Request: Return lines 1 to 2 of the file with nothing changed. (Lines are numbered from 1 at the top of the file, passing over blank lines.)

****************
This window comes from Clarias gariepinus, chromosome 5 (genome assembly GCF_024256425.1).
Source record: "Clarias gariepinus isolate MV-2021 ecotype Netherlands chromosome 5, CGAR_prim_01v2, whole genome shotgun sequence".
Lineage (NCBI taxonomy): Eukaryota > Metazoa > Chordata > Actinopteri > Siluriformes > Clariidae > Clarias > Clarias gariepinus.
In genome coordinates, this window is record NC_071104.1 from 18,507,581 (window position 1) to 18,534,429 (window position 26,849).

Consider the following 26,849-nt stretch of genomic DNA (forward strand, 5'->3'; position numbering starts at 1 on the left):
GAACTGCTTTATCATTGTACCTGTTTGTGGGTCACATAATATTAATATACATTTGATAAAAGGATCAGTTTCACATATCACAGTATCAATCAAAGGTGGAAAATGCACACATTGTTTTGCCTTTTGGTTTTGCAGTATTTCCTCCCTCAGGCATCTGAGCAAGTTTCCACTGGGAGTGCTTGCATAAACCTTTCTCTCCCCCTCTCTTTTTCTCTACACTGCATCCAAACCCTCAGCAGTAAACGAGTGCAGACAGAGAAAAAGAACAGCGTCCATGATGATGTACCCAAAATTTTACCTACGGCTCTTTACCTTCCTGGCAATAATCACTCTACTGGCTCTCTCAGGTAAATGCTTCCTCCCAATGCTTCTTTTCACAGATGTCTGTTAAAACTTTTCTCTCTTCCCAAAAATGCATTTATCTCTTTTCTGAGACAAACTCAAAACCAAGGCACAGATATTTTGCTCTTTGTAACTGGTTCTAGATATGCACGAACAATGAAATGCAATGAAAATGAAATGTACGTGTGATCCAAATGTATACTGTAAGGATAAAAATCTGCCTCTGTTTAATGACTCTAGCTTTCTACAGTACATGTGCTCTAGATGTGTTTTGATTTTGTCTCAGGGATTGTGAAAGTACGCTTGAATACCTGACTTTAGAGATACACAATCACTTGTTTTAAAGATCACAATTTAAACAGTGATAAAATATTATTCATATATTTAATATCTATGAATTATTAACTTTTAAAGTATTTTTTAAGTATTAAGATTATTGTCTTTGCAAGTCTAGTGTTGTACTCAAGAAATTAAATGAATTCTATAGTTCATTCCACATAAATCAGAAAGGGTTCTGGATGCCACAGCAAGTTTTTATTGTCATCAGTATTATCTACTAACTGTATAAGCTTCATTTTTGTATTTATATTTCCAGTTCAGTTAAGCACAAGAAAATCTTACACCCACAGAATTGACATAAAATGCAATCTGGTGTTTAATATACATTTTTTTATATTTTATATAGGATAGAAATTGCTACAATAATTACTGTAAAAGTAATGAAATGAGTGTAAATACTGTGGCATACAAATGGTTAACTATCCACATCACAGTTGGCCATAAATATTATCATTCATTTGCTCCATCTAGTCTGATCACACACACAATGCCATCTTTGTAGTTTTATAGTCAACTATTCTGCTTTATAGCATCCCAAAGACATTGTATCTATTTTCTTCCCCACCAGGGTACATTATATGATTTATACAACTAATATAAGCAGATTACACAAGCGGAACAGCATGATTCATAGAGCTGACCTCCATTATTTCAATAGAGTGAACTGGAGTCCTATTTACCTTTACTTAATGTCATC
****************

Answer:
This window comes from Clarias gariepinus, chromosome 5 (genome assembly GCF_024256425.1).
Source record: "Clarias gariepinus isolate MV-2021 ecotype Netherlands chromosome 5, CGAR_prim_01v2, whole genome shotgun sequence".